Pristinus Sapienter

    (wljewell @catholicexchange.com or … yahoo.com)

  • Guest

      As someone who also married a non-Catholic I completely agree that it is of utmost importance to discuss the important issues early in the relationship and that it is also of utmost importance to know just how important they are to the other as well!

    My husband knew of the importance of my faith and much of what it meant well before we were engaged.  And we discussed and agreed upon all critical areas before marriage (including the implications for family planning). 

     At this point at almost 13 years of marriage and around 7 years of going to Mass with me and our children, he is attending RCIA with a clear idea of what he is converting to.

     As with elkabrikir I do believe that the graces given us at our marriage and living open to life (and the gift of each other) were of utmost importance in our marriage.  

     As for how many in our culture so completely fail to understand marriage as to be unable to have a valid marriage all I can say is that in the small group section of our premarital course (6 or 7 couples) we were the only couple to not be living together.  Everyone else in their introduction stated something to the effect of we're so-and-so and we've been living together for x number of years as if it was only to be expected.  I greatly admired the organizers of that premarriage course for clearly teaching the Church's stance on sexual matters and challenging everyone to start living chastely particularly given their audience.

  • Guest

    wljewell:

     "Has your spouse – indeed, has any spouse of CE aficionadoes – provided that spark to so concentrate on God and His eternal love and care"

    In the accepting and the living out of this reality, our marriage has grown light-years from the young immature commitment we had in our teens when we were married. Once we accepted that we were to bring each others to heaven, and the outpouring of our love was the making of new little saints who we were commanded to teach and bring them along, our whole marriage became grace-filled. This process didn't make it easier, just stronger.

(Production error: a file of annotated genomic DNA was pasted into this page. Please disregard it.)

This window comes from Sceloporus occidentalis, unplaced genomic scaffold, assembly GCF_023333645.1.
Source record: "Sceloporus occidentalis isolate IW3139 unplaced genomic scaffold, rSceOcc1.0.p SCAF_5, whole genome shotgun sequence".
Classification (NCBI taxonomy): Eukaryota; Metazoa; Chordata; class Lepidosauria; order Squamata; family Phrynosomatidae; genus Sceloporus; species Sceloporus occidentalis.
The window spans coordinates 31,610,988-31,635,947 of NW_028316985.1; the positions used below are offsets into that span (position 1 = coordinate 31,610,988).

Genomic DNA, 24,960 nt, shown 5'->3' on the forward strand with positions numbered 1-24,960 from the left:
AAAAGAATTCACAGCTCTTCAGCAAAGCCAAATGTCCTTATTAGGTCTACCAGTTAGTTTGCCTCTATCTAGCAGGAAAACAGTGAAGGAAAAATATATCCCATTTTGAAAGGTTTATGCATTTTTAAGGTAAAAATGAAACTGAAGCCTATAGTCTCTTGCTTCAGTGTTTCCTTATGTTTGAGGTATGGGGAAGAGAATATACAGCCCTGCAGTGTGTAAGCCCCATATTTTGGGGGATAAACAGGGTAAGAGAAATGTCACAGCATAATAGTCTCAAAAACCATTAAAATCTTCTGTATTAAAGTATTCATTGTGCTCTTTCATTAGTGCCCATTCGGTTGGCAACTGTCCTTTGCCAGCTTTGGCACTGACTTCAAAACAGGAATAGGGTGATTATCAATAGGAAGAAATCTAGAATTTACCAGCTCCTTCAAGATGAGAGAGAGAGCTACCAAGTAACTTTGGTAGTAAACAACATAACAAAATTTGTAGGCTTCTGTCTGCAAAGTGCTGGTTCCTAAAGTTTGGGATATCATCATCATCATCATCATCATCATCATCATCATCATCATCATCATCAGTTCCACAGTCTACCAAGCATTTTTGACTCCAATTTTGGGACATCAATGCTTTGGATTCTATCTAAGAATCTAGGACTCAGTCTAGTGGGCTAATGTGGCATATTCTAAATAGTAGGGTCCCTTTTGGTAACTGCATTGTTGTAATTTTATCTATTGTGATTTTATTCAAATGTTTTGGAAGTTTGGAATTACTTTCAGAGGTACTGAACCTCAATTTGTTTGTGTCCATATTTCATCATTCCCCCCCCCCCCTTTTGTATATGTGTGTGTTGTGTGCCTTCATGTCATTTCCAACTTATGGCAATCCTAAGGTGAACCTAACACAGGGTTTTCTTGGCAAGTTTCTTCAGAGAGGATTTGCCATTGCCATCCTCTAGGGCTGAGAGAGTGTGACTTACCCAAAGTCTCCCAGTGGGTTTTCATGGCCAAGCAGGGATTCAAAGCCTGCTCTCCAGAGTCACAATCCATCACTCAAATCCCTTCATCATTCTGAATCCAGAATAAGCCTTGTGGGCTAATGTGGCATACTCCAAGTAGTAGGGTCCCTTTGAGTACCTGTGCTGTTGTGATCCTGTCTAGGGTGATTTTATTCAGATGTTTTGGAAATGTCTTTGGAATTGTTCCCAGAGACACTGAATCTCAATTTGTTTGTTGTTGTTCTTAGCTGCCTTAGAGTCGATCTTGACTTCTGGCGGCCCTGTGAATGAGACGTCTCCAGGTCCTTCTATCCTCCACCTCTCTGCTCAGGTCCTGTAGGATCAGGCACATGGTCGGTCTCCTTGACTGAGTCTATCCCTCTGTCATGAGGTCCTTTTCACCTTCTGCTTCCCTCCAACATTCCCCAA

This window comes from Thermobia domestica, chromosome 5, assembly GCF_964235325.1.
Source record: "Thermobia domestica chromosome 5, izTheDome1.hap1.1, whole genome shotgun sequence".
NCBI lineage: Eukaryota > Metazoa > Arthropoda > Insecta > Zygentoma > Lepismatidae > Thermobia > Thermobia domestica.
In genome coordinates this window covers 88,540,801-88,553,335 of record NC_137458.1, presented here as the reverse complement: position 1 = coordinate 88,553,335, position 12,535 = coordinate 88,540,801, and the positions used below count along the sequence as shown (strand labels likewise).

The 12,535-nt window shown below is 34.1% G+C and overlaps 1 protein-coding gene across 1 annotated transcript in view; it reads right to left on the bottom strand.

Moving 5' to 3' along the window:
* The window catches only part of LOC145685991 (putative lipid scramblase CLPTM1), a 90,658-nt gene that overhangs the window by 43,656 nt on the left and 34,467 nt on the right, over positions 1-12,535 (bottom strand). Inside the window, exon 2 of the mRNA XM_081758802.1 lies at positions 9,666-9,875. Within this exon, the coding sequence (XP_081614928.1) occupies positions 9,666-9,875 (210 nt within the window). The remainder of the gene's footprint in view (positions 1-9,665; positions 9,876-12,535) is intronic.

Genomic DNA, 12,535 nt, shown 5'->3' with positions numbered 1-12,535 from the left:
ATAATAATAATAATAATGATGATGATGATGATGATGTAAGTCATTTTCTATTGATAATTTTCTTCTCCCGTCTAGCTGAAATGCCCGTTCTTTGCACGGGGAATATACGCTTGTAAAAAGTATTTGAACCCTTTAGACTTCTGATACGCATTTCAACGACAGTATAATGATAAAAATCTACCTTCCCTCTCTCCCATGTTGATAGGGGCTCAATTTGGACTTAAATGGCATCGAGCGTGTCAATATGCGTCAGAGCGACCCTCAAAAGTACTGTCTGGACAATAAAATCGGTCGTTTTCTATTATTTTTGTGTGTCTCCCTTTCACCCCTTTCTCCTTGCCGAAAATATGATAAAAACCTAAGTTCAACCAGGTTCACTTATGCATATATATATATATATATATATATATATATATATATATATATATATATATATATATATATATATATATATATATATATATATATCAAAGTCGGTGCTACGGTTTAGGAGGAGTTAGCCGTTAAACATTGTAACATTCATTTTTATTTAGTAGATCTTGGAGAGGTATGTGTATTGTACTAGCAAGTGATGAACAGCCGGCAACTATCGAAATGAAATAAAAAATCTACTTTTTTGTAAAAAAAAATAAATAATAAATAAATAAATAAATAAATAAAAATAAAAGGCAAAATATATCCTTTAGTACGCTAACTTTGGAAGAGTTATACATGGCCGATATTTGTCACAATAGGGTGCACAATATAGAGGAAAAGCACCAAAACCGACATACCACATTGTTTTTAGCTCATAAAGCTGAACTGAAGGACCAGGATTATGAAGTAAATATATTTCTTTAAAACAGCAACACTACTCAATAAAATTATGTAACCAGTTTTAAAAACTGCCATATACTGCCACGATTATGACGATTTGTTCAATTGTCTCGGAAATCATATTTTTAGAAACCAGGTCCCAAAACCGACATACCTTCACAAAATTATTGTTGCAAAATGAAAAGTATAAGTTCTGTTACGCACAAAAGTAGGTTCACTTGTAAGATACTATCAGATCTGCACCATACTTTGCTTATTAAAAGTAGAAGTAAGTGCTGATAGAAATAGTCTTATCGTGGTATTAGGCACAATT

I thank God every day for my faithful husband. Not only faithful to me, but first and foremost, to his God.

    "Do not try to please everybody. Try to please God , the angels, and the saints. These are your public. If you are afraid of other people's opinion, you should not have become Christian." St John Vianney

  • Guest

    Thanks one and all!

    The following is great:  why not give God best odds for saving one and all of the clan by marrying into Catholic piety as much or more than love?

    And Jesus told us not to put "The Lord, your God, to the test!" anyway!

    It's good to network with CE folks with strong marriages who live lives of good example and give excellent advice and anecdotes.

  • Guest

    My precana class was a joke.  The couple who lead the class made the "choice" of remaining childless (presumably using artificial contraception) seem like a viable option for Catholics.  The only mention of NFP was a pamphlet which I'm sure most of the participants didn't even bother to read.  The wife who lead the class mentioned that she did Tarot card readings at her bachelorette party.  It's easy to see how many Catholics are very poorly catechized about Church teaching on Sacramental marriage, and therefore are candidates for annulment when their marriages fall apart.